Have any of you had chance to try the game at the UK Showcase events that have been going on?

Adam Riley < Operations Director :: Senior Editor :: Cubed3 Limited >
Word of Adam | Voice123 Profile | AdamC3 on Twitter
Staff Member

I personally think Nintendo Land looks great. A bunch of Nintendo games rolled into one and I really love the art style. Even if it turns out that I don't play it a lot, at least I'll be getting it as a bonus with the Premium console.

I reckon I'll probably play this one a lot with friends and family, might even take the Wii U downstairs at Christmas and play it with the family. Though that all depends on what happens with my current situation and what I'll actually be doing for Christmas.

I really like the look of the Metroid and Zelda games in this, so I will probably get a good bit of enjoyment out of it playing solo. But yeah, definitely gonna be one of those games to get out for family get togethers and such. Smilie

Adam Riley said:
I think Rudy's commentary definitely highlights the big problem that Nintendo is facing with Nintendo Land. Unless the game is bundled with the system, many people will take one look at the trailers and instantly be turned off.

This is the most surprising part of the article for me - that there seems to be a consensus with the cubed3 writers that people will be "turned off" from looking at trailers for this game. Obviously everyone has different tastes in games, but the notion that people will actually be turned off seems a little bit ridiculous.

AdamC3 (guest) 08.11.2012 08:29#9

Tell me, why is it so ridiculous? Have you never looked at a trailer for a game or movie only to then play/see it and find your opinion was different? Of course everyone has their own opinion, and in saying that, we also have our own opinion stated above in this article.

What is your opinion after seeing all of the games in action? You've critiqued the article yet not actually given your thoughts so far...

Senior ModeratorStaff Member

Sonic_13 said:
This is the most surprising part of the article for me - that there seems to be a consensus with the cubed3 writers that people will be "turned off" from looking at trailers for this game. Obviously everyone has different tastes in games, but the notion that people will actually be turned off seems a little bit ridiculous.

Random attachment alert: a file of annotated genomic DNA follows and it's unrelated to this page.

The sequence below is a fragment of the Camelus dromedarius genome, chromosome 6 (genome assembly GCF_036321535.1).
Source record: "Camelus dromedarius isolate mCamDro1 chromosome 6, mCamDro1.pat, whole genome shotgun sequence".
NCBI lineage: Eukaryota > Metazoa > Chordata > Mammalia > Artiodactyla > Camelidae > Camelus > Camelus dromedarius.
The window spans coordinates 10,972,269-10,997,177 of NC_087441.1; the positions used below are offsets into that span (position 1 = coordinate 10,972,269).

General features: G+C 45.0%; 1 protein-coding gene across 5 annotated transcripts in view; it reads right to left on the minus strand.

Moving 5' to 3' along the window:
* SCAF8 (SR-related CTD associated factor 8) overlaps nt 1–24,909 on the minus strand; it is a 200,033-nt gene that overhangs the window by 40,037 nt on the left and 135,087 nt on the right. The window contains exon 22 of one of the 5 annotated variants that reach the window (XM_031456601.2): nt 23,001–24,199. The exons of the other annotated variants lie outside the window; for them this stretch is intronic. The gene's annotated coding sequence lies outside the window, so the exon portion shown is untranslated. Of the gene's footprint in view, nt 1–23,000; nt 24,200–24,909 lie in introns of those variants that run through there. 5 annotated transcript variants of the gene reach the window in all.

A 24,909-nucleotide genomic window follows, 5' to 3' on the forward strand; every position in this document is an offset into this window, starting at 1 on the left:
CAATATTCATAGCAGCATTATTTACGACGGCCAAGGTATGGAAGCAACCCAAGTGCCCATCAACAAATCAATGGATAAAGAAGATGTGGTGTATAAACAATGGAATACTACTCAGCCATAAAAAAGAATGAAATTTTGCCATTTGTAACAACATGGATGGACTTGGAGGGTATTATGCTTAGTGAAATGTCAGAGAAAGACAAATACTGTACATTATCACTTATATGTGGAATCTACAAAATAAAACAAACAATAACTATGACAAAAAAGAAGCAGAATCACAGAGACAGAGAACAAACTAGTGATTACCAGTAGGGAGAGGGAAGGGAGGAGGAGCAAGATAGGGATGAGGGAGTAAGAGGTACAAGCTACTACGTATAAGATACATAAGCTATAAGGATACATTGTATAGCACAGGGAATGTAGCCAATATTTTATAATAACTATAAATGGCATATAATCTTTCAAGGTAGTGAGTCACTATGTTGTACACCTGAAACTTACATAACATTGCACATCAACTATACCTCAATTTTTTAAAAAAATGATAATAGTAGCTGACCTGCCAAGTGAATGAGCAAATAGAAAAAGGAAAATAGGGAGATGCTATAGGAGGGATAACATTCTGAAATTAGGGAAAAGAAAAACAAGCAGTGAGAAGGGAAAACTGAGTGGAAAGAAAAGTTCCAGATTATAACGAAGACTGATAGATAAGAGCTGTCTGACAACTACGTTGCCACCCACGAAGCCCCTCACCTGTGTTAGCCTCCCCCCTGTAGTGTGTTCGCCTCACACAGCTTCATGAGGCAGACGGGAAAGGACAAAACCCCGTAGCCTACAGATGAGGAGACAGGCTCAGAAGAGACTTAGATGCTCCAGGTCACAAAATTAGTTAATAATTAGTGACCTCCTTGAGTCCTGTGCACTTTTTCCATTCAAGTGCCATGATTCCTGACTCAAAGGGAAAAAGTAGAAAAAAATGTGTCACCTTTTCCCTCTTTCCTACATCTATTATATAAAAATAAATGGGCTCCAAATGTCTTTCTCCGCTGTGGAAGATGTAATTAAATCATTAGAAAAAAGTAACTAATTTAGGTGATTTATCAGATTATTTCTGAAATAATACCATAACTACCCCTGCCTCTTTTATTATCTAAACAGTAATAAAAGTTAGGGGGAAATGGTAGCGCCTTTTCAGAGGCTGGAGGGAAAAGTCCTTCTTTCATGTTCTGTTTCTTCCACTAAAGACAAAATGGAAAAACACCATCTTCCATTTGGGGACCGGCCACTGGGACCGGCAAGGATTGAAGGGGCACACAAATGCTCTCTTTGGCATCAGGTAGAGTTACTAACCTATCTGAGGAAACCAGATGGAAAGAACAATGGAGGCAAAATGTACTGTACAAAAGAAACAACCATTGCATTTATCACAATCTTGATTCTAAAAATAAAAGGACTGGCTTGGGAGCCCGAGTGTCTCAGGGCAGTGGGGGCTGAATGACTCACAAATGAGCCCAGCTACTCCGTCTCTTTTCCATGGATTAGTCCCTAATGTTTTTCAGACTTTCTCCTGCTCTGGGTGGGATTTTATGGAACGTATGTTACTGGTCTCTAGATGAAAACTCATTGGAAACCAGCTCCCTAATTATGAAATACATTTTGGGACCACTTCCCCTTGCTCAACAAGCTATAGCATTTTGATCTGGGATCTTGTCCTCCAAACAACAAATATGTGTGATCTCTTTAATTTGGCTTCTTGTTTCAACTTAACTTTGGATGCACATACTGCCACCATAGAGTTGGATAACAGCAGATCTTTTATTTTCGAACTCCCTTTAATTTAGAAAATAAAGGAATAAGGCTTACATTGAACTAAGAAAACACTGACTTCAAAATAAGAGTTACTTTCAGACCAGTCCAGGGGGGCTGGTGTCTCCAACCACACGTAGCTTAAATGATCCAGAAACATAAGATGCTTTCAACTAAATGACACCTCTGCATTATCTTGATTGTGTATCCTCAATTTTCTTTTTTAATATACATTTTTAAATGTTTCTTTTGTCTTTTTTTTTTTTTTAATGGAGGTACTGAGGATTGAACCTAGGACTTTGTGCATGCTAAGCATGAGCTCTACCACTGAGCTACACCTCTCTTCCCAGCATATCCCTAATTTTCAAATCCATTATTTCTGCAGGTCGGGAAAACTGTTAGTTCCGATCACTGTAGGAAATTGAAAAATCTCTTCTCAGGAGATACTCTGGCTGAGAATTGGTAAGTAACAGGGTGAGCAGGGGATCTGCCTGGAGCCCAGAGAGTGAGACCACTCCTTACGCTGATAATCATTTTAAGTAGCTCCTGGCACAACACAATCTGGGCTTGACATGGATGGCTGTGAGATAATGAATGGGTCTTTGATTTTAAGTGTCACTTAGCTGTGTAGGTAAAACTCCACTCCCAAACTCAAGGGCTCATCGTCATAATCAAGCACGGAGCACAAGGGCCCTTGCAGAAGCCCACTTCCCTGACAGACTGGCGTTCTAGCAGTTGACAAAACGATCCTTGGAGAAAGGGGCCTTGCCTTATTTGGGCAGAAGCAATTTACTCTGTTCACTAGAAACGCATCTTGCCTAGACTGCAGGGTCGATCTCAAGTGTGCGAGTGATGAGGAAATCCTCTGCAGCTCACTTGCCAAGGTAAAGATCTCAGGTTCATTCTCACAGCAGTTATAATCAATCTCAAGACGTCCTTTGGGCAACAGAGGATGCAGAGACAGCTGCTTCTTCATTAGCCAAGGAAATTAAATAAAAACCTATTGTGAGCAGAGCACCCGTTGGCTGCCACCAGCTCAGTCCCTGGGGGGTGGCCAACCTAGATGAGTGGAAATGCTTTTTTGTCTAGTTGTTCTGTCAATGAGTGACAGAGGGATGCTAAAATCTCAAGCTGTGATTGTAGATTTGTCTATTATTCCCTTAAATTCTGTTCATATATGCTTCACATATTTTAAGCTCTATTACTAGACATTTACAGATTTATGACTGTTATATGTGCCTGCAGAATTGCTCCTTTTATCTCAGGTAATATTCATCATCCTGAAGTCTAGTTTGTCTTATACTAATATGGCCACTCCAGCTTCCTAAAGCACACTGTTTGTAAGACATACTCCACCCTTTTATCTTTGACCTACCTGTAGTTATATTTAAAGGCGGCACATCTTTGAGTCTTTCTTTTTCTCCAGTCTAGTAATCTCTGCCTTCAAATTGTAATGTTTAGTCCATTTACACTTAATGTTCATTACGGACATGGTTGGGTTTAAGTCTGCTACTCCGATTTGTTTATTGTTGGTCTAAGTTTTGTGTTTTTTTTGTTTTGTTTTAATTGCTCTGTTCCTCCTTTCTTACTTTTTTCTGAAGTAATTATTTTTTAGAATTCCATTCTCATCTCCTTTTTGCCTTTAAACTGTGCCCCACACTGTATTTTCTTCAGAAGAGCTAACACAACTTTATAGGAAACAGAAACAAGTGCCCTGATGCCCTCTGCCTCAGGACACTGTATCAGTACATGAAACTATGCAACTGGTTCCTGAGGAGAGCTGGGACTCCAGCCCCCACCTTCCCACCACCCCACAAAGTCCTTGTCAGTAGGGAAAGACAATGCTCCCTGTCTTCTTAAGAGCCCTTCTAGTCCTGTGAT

I don't think there's a consensus at all - a trailer can only build up a certain level of excitement really.

The rest comes from playing it - especially with a game like this. The whole four player, asymmetric approach only really clicked for me when I gave it a go. That said I was excited and did understand what Nintendo were trying to do before playing, don't get me wrong, but it only cemented this understanding once playing the game.

With something like Zelda, where we already have this understanding of what it would feel like playing and the concepts around it, it's different.

As Adam says, people take to trailers and adverts differently - and hey, playing it you may still not like what you're seeing. But what we're trying to say here is that there's so much that can be shown and explained in video compared to trying it first hand.

Cubed3 Admin/Founder & Designer
Senior ModeratorStaff Member

I totally agree, Jorge. There are a couple of trailers that do make it look interesting, but tastes differ. For instance, some may think the Donkey Kong Crash Course looks too simplistic, yet it's the sort of thing I love. Testing your concentration skills by carefully tilting the GamePad looks great fun, and thankfully I've had the added benefit of trying it to know my initial eyes-on impressions were indeed correct.

I'm intrigued to hear what people are most looking forward to from Nintendo Land!

Adam Riley < Operations Director :: Senior Editor :: Cubed3 Limited >
Word of Adam | Voice123 Profile | AdamC3 on Twitter

Nintendo Land is a game that I am looking forward to, and I actually think it will be better than Wii Sports. Between this and Tekken Tag Tournament 2, I will have a lot to play between November 30th and Christmas.
Captain Falcon's Twister Race and Metroid Blast look like a lot of fun, and Takamaru's Ninja Castle looks interesting as well. I hope this game has DLC, because there are so many other franchises that deserve to be represented.

( Edited 11.11.2012 10:11 by Lew3107 )

Senior ModeratorStaff Member

Lew3107 said:
Nintendo Land is a game that I am looking forward to, and I actually think it will be better than Wii Sports. Between this and Tekken Tag Tournament 2, I will have a lot to play between November 30th and Christmas.

Interesting! I also think there will be more longevity than Wii Sports, definitely. I think that game hit home because of the novelty factor. Launching with that now probably wouldn't have as much impact.

Captain Falcon's Twister Race and Metroid Blast look like a lot of fun, and Takamaru's Ninja Castle looks interesting as well. I hope this game has DLC, because there are so many other franchises that deserve to be represented.

The F-Zero game is definitely up my street. I'm intrigued to see just how much Miyamoto-san's influence has had on it on the whole.

Adam Riley < Operations Director :: Senior Editor :: Cubed3 Limited >
Word of Adam | Voice123 Profile | AdamC3 on Twitter